Lefkara Lace

Lefkara lace, perhaps the best known Cypriot traditional embroidery, enjoys a worldwide reputation. It has evolved through the ages, having undergone changes brought about by the history of the island. By studying its technique, motifs, local names, raw materials and designs, one can find traces of the past which enable one to discover the history and identity of the island.

Lefkara lace derives its name from the village of Lefkara, where the most difficult and complex designs are made. Lefkara lace is also made in the villages of Kato Drys, Ora, Skarinou, Athienou and Kornos. Lefkaritika, as the lacework is known, originated from the local white embroidery called asproploumia, which women throughout Cyprus made as part of their dowry. The all-white embroidery consisted of geometric patterns in satin stitch, combined with simple drawn-thread-work. Then, in medieval times the village of Lefkara became the favourite summer resort of the ruling Venetian families. Venetian ladies took their own embroidery there to while away the long, hot summer hours, and their designs influenced those of the local women, whose descendants produce today’s lefkaritika.

Women do the needlework at home, and are often seen sitting in small groups, in doorways or courtyards, bent over their fine work. Patience and skill are very much required, as a single item may take months to complete.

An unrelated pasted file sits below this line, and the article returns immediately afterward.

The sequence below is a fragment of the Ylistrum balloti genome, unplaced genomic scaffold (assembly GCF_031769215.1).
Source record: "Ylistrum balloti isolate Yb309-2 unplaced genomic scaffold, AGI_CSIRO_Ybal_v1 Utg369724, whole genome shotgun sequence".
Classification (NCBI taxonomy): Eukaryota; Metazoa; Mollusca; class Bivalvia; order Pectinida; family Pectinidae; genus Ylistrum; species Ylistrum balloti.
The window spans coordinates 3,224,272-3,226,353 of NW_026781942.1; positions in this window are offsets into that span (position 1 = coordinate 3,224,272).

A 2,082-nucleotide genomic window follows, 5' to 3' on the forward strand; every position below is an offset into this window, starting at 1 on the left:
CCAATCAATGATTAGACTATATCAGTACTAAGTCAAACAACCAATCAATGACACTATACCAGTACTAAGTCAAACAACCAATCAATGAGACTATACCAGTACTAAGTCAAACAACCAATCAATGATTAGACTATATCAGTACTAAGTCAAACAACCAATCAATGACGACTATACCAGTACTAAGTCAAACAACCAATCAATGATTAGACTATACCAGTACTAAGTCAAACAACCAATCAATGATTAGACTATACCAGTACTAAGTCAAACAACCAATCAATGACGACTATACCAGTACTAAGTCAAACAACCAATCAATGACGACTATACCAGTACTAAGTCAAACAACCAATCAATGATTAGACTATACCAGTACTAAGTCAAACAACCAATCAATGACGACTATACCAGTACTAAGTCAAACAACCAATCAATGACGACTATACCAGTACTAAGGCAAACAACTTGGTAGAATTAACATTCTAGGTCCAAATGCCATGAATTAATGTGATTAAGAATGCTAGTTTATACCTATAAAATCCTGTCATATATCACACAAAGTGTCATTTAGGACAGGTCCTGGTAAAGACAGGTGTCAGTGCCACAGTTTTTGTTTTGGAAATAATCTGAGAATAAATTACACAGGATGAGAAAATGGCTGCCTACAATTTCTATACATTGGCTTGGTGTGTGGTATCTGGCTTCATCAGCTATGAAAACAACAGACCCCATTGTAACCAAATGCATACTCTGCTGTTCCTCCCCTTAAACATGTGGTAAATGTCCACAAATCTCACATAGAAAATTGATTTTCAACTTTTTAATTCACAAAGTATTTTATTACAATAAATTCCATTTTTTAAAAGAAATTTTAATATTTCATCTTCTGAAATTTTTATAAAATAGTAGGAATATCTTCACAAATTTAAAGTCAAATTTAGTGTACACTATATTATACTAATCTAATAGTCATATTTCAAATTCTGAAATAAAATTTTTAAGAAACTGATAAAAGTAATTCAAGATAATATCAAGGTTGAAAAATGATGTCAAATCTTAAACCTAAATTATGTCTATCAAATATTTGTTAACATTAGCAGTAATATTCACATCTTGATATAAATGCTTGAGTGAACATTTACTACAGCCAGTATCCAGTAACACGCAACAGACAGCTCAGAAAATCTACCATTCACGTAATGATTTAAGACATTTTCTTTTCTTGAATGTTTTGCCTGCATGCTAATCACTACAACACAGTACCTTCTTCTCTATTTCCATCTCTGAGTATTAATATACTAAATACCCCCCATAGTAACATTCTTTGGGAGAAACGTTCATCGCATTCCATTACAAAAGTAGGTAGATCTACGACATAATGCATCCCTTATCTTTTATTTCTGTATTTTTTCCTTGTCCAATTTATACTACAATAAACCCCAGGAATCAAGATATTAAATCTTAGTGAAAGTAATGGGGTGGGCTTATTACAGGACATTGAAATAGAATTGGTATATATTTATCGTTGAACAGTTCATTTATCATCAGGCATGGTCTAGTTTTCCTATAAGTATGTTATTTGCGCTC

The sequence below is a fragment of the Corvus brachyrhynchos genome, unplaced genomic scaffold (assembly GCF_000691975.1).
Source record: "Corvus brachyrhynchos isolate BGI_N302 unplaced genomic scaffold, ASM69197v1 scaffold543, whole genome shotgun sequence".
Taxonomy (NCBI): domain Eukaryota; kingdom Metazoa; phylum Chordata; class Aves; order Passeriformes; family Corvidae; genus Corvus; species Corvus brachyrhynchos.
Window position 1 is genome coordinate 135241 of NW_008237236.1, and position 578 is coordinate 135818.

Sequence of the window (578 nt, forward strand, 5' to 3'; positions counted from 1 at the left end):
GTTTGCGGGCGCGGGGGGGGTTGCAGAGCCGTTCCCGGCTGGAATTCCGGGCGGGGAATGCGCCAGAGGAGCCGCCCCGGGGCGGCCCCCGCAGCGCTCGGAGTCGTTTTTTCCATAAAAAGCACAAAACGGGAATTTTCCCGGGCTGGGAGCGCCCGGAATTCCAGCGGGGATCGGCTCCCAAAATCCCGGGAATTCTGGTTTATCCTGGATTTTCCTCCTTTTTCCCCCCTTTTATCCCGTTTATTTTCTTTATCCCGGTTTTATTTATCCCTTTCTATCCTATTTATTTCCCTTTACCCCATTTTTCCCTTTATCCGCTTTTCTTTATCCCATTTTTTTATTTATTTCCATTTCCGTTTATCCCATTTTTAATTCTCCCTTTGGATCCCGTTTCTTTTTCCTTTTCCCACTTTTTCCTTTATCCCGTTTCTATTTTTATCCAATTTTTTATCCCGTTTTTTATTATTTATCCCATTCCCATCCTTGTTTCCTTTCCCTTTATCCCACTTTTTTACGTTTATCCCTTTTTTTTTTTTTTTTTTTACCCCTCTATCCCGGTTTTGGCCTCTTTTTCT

Originally, the lace was embroidered on handmade cotton material, using cotton thread. This was later replaced by linen. Local silk production also permitted the introduction of silk lace material into the design.

Nowadays, Lefakara lace is made on linen material imported from various countries with mercerised cotton threads in white, natural colour of beige. The range of stitches and patterns of Lefkara embroidery is wide. Some derive from Venetian times, other motifs are pre-Venetian, still others are said to have been taken from the cave drawings of Ayios Neophytos, the twelfth-century Cypriot hermit.

Lefkara lace is made by counting the threads of the fabric. This is why most shapes are strictly geometrical. The embroidery consists of: (1) the designs which are embroidered over the cloth by using the satin stitch; and (2) the cut and drawn designs which are made after cutting and drawing specific threads of the fabric.

Most designs have names describing objects from everyday life. For the satin stitch designs, there are names such as lanterns, crosses, forks, snails and daisies, and for the cut and drawn designs names, such as basket-like, eye-like and flea-like.

An important feature of the Lefkara lace is “the river”. This is a cut and drawn design with a zigzag shape. It runs parallel to the outside edges of the fabric. Its arches enclose triangular areas that are filled in with a variety of designs.

Also characteristic of the Lefkara lace are the designs made along the edges of the fabric. These are the tsimbi, closi, and tsimbocloso. A design which is no longer made is a kind of coarse lace, made by using the bobbin-lace technique common in Europe.

Lefkara lace is used mainly for tablecloths, napkins, tray-cloths and curtains. In the past it decorated the various parts of the four-poster bed, i.e., hangings, sheets, pillowcases, bedcovers and side and top curtains.

All these formed part of a girl’s dowry, which was necessary for her future life. It was a form of artistic expression for young women that proved their skill and talent. In addition, it was a challenge which often resulted in the creation of masterpieces of art and craftsmanship.

Source: Pio

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